By Melissa Flores
California Health Report
While celebrities and golf professionals gathered at Pebble Beach as part of the AT&T Pro Am in February, a group of teenagers gathered under a tent in a rainy parking lot at the Twin Creeks Golf Course in Salinas to await appointments at a mobile clinic.
Christina’s Smile Children’s Dental Clinic has been following the PGA tour for 20 years, stopping in nearby communities to offer free dental services to low-income, uninsured children from ages 6 to 15. Christina’s Smile dental clinics are held in cooperation with the PGA Tour and Champions Tour, with some members of the tours on the advisory board for the nonprofit. Diane Stigler, the vice president of operations for Christina’s Smile, said scheduling stops in conjunction with the golf tournaments also helps to raise the profile of the nonprofit.
Working with local agencies, such as the Monterey County Office of Education’s Migrant Education Program, they provided dental care to 120 students over a three-day run.
Since starting the program, 47,000 children have been served across the United States.
“This is the sixth year the clinic has been offered to our county,” said Ernesto Vela, the coordinator administrator for the Migrant Education Program.
During a three-day stint in Salinas, the program provided care to 80 migrant students as well as 40 students from Santa Rita Elementary School, also in Salinas.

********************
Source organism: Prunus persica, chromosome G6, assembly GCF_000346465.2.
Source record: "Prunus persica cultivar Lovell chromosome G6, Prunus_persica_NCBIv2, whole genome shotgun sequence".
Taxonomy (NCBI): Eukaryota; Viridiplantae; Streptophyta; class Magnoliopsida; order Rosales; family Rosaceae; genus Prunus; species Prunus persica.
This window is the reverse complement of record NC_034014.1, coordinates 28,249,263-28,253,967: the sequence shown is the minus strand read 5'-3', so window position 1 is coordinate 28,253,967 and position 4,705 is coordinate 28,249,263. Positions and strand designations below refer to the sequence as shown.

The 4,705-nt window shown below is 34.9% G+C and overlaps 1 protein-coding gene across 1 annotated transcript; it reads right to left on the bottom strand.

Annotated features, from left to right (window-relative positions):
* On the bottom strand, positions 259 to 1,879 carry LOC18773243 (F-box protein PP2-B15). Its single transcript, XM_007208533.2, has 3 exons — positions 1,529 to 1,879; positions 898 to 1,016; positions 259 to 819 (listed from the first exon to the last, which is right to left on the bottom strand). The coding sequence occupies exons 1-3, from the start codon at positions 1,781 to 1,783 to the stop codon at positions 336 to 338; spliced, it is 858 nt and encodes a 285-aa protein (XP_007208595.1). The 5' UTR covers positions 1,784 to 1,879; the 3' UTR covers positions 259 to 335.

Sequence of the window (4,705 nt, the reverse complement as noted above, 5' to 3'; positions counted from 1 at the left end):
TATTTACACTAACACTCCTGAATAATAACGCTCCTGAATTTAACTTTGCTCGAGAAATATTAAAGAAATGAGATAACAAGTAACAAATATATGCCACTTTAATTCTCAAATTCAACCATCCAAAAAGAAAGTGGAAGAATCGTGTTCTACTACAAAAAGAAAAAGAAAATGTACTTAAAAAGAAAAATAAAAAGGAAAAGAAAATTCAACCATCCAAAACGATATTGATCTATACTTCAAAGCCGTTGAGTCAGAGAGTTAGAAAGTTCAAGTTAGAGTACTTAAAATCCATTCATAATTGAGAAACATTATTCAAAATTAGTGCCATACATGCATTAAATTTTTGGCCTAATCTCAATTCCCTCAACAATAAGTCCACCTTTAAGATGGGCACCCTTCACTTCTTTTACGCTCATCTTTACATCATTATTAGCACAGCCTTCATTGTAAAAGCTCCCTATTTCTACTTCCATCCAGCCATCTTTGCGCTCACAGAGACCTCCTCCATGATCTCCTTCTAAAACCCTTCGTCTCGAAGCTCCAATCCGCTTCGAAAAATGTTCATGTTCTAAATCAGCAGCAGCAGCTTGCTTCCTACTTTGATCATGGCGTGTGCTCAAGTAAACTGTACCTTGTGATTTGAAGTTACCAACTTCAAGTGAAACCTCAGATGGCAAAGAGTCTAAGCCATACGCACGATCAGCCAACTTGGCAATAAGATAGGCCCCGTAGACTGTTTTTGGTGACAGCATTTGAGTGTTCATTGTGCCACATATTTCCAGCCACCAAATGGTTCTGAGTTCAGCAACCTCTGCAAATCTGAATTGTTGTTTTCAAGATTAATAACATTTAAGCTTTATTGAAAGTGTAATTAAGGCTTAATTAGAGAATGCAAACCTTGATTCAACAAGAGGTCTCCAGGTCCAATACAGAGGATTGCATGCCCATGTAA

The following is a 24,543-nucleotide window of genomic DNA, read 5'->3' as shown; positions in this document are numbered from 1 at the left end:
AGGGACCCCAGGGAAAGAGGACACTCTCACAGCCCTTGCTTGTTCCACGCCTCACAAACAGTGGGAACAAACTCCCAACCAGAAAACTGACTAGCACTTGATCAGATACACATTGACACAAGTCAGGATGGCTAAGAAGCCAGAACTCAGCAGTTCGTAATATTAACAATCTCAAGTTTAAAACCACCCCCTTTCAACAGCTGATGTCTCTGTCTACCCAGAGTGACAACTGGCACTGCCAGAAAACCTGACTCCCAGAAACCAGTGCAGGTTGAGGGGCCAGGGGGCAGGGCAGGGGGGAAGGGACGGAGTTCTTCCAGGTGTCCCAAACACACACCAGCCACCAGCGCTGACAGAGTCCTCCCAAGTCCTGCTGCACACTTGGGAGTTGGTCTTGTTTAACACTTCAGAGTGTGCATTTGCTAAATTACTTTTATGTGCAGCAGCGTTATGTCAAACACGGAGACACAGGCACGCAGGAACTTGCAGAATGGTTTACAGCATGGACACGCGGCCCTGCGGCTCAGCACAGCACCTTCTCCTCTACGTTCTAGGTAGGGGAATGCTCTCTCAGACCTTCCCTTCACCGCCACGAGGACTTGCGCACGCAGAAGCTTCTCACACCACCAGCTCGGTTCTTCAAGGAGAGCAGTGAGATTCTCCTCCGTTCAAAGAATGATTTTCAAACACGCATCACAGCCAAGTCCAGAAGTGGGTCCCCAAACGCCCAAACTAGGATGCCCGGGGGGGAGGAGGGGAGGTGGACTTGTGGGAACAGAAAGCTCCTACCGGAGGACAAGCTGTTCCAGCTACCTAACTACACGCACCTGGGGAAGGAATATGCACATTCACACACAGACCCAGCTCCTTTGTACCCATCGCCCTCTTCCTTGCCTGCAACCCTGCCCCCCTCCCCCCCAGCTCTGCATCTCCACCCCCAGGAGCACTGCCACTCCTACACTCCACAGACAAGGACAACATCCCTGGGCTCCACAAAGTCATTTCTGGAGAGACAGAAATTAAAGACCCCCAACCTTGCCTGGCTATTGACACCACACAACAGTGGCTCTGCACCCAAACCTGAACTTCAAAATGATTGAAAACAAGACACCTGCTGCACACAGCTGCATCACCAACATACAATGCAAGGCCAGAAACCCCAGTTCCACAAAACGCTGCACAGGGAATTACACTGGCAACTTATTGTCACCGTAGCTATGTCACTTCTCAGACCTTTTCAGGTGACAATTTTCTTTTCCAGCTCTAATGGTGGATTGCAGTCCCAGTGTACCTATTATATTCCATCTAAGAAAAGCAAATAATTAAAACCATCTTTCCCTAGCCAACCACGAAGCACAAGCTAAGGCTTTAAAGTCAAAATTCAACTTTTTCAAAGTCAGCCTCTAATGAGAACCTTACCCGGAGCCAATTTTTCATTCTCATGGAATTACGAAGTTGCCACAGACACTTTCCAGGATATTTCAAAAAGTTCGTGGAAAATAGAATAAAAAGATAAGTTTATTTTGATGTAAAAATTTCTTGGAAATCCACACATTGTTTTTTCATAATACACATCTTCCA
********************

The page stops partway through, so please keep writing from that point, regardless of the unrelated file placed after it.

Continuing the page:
The Monterey County students reflect a statewide trend in lack of access to dental care for low-income or uninsured students. The Pew Center on the States graded each state on providing access to dental care for children in a report released in 2011. They gave California a C grade for meeting four of the eight benchmarks recommended to improve children’s oral health.
The study found that while 29 million children had dental coverage through Medicaid, only 12.9 million actually received dental services, nationwide. The Pew report notes that with the Affordable Care Act of 2010, more children will have access to dental insurance, but states will need to implement policies that support prevention and increases the number of providers available to offer services.
The Pew Center benchmarks for states include such goals as having sealant programs in at least 25 percent of high-risk schools, providing fluoridated water to 75 percent of residents and reimbursing medical care providers through its state Medicaid program for preventive dental services, among others.
From the outside, the Christina’s Smiles dental clinic looks like a typical semi truck trailer, but inside it has three dental stations with chairs set up, an x-ray area and a space to develop the x-rays, with storage for equipment. The traveling clinic, which has nine stops schedule across the United States, including a stop in Sonoma next October, is decorated with stuffed animals and bright colors to put children at ease. Volunteer dentists provide extensive care for the students that can include root canals, extractions, caps or fillings.